In this paper I will not develop the case for constitutionally protected welfare rights - I have tried to do that elsewhere. Instead, I want to explore the tension between what I will take to be at least a plausible account of the state's Constitutional obligations to the poor, and what seems to me as at least equally self-evident, to wit, that no American court will discover and then impose such Constitutional obligations upon recalcitrant state or federal legislators. My conclusion will be pragmatic. I want to urge those who feel likewise regarding the Constitutional obligations of state actors, to redirect their hermeneutic skills away from the forum in which such arguments will likely never prevail - the courts - and to those fora in which they may well make a difference: legislatures that may indeed have unrecognized moral and Constitutional duties to legislate on behalf of the well-being of all. In order to reach this pragmatic conclusion, however, I hope to show that a good deal of jurisprudential work is in order. To make the case for non-adjudicated Constitutional welfare rights - indeed, to make the case for a non-adjudicated Constitution - we need to reexamine not only our understanding of Constitutionalism. More fundamentally, we need to reexamine our jurisprudential understanding of the nature of law.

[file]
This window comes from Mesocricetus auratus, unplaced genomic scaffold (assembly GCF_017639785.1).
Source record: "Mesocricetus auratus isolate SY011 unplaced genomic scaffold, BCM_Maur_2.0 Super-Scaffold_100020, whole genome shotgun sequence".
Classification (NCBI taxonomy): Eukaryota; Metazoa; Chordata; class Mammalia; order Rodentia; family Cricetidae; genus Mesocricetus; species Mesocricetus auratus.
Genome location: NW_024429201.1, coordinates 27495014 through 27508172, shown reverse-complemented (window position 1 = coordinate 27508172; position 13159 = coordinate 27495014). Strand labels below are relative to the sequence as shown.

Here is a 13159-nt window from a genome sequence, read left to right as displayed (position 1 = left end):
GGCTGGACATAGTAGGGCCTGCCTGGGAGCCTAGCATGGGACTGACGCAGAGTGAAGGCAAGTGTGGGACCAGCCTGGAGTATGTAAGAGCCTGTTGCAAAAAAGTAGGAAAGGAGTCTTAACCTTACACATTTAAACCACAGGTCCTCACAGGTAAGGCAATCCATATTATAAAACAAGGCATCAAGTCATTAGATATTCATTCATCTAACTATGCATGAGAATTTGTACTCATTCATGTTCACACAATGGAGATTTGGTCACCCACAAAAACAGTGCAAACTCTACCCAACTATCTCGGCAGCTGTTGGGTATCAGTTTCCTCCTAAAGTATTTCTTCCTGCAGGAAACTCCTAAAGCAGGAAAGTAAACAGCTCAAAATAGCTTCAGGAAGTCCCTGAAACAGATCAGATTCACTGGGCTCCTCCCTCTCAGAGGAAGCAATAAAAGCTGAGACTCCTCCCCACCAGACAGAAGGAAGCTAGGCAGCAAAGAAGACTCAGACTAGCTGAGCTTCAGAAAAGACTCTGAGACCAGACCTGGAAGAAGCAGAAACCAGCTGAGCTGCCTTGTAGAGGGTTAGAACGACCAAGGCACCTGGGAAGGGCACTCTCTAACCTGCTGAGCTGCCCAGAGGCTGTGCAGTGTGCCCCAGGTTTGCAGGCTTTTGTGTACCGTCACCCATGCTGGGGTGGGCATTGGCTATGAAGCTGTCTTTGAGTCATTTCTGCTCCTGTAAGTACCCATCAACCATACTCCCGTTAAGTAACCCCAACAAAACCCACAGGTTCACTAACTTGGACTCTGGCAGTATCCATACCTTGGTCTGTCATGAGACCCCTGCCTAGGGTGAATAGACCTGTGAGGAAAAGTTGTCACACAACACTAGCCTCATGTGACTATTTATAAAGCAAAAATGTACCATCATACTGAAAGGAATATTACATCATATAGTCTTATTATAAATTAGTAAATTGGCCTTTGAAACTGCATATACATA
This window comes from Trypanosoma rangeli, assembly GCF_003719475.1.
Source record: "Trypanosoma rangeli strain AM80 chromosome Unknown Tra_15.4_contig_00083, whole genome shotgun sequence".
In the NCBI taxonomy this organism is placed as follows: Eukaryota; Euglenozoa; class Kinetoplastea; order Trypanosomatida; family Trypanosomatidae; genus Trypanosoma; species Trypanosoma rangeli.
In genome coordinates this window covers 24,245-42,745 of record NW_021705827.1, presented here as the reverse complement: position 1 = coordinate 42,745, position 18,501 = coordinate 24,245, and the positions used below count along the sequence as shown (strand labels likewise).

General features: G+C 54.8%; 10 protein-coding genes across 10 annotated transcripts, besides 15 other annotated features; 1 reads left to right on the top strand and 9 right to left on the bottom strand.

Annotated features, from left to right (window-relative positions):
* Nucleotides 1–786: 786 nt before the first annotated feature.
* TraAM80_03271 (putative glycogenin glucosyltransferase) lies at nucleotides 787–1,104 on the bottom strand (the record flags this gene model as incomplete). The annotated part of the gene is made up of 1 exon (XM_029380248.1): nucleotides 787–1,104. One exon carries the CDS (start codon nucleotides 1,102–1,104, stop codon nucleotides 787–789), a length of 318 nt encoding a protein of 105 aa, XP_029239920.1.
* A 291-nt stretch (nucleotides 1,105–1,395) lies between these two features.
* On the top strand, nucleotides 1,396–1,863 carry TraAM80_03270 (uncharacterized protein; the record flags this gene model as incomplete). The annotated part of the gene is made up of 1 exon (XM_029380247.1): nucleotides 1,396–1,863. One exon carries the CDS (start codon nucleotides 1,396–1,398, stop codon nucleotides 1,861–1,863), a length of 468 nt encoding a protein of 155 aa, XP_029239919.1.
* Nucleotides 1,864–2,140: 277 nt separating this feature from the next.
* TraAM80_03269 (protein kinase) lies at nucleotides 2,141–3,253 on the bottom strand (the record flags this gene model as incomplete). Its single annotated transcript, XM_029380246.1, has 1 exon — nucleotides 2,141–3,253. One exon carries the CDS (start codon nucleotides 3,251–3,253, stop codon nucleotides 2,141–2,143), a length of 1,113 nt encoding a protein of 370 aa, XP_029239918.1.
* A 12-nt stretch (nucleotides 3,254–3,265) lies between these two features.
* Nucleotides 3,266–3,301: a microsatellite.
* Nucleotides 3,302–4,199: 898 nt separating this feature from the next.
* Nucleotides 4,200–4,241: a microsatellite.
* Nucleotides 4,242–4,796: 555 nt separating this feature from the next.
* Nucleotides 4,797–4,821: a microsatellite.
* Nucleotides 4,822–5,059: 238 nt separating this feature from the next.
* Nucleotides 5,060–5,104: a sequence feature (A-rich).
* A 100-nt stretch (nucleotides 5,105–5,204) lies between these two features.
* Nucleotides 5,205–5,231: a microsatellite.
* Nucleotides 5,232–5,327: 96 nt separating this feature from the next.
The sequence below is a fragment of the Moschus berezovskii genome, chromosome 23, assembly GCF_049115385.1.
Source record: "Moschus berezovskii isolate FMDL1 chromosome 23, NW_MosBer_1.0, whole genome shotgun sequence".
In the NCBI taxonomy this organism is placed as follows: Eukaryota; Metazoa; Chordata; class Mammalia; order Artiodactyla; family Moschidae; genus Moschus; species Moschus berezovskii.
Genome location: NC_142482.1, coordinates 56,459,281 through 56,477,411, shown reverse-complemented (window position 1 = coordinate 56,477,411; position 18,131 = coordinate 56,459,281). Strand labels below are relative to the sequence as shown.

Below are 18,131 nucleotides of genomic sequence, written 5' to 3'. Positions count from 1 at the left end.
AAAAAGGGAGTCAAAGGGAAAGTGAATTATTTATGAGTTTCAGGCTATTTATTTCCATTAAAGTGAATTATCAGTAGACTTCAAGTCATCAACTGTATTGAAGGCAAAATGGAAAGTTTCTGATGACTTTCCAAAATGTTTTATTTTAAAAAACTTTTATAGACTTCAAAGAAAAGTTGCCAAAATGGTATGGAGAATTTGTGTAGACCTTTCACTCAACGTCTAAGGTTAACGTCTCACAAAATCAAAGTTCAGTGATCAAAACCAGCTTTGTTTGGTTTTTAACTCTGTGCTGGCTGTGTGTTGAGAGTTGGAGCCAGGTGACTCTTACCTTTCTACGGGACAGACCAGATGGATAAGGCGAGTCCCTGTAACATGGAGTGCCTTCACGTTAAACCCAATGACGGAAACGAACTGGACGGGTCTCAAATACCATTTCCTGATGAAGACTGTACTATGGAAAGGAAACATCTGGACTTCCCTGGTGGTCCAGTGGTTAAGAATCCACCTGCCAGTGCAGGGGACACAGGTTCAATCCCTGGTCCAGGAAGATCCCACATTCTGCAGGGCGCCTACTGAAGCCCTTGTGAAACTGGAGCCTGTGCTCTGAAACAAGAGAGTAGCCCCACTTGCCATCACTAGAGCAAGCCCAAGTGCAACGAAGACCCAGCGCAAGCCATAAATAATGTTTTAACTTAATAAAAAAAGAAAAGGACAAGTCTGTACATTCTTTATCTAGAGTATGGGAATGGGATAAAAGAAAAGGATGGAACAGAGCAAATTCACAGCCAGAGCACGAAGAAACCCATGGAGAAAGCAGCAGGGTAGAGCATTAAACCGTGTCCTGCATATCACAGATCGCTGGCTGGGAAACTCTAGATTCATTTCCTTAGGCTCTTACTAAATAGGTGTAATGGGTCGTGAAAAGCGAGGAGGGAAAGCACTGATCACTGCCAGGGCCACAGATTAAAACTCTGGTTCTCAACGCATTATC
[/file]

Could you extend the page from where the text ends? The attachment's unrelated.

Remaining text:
81 Chi.-Kent L. Rev. 1127-1172 (2006)
Scholarly Commons Citation
West, Robin, "Katrina, the Constitution, and the Legal Question Doctrine" (2006). Georgetown Law Faculty Publications and Other Works. 270.